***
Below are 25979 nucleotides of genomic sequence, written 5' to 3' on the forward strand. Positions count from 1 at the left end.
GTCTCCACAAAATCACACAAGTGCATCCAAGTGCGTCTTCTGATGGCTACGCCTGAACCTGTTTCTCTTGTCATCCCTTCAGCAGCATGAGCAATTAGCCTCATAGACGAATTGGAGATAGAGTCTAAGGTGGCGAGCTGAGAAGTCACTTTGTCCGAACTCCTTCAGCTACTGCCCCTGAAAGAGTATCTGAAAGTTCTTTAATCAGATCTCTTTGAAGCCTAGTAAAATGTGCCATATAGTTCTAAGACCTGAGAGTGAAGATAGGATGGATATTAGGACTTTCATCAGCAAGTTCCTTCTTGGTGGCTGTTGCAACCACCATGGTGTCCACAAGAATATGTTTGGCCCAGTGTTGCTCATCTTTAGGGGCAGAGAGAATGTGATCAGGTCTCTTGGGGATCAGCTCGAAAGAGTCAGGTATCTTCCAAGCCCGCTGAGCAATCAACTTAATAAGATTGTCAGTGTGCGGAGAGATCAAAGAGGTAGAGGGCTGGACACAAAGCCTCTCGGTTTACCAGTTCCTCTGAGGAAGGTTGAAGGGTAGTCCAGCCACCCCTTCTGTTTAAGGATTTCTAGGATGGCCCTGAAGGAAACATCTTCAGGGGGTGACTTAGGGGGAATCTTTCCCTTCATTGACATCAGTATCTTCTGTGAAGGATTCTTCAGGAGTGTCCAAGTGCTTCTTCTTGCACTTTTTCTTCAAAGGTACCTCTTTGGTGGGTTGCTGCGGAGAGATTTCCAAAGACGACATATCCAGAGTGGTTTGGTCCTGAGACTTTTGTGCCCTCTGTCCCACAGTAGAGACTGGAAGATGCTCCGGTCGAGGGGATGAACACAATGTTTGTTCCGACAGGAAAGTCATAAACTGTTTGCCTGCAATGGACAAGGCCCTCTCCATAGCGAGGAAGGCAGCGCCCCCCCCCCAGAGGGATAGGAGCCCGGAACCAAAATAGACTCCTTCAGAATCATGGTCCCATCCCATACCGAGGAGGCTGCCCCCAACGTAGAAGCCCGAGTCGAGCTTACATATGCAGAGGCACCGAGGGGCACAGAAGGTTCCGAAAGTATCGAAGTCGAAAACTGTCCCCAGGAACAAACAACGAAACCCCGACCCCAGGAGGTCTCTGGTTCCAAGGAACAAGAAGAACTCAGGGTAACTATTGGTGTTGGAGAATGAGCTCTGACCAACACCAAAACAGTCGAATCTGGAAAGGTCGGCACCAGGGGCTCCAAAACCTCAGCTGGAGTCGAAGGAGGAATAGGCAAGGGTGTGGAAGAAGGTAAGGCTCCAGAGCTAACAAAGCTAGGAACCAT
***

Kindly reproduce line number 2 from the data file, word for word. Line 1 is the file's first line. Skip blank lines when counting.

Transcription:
GTCTCCACAAAATCACACAAGTGCATCCAAGTGCGTCTTCTGATGGCTACGCCTGAACCTGTTTCTCTTGTCATCCCTTCAGCAGCATGAGCAATTAGCCTCATAGACGAATTGGAGATAGAGTCTAAGGTGGCGAGCTGAGAAGTCACTTTGTCCGAACTCCTTCAGCTACTGCCCCTGAAAGAGTATCTGAAAGTTCTTTAATCAGATCTCTTTGAAGCCTAGTAAAATGTGCCATATAGTTCTAAGACCTGAGAGTGAAGATAGGATGGATATTAGGACTTTCATCAGCAAGTTCCTTCTTGGTGGCTGTTGCAACCACCATGGTGTCCACAAGAATATGTTTGGCCCAGTGTTGCTCATCTTTAGGGGCAGAGAGAATGTGATCAGGTCTCTTGGGGATCAGCTCGAAAGAGTCAGGTATCTTCCAAGCCCGCTGAGCAATCAACTTAATAAGATTGTCAGTGTGCGGAGAGATCAAAGAGGTAGAGGGCTGGACACAAAGCCTCTCGGTTTACCAGTTCCTCTGAGGAAGGTTGAAGGGTAGTCCAGCCACCCCTTCTGTTTAAGGATTTCTAGGATGGCCCTGAAGGAAACATCTTCAGGGGGTGACTTAGGGGGAATCTTTCCCTTCATTGACATCAGTATCTTCTGTGAAGGATTCTTCAGGAGTGTCCAAGTGCTTCTTCTTGCACTTTTTCTTCAAAGGTACCTCTTTGGTGGGTTGCTGCGGAGAGATTTCCAAAGACGACATATCCAGAGTGGTTTGGTCCTGAGACTTTTGTGCCCTCTGTCCCACAGTAGAGACTGGAAGATGCTCCGGTCGAGGGGATGAACACAATGTTTGTTCCGACAGGAAAGTCATAAACTGTTTGCCTGCAATGGACAAGGCCCTCTCCATAGCGAGGAAGGCAGCGCCCCCCCCCCAGAGGGATAGGAGCCCGGAACCAAAATAGACTCCTTCAGAATCATGGTCCCATCCCATACCGAGGAGGCTGCCCCCAACGTAGAAGCCCGAGTCGAGCTTACATATGCAGAGGCACCGAGGGGCACAGAAGGTTCCGAAAGTATCGAAGTCGAAAACTGTCCCCAGGAACAAACAACGAAACCCCGACCCCAGGAGGTCTCTGGTTCCAAGGAACAAGAAGAACTCAGGGTAACTATTGGTGTTGGAGAATGAGCTCTGACCAACACCAAAACAGTCGAATCTGGAAAGGTCGGCACCAGGGGCTCCAAAACCTCAGCTGGAGTCGAAGGAGGAATAGGCAAGGGTGTGGAAGAAGGTAAGGCTCCAGAGCTAACAAAGCTAGGAACCAT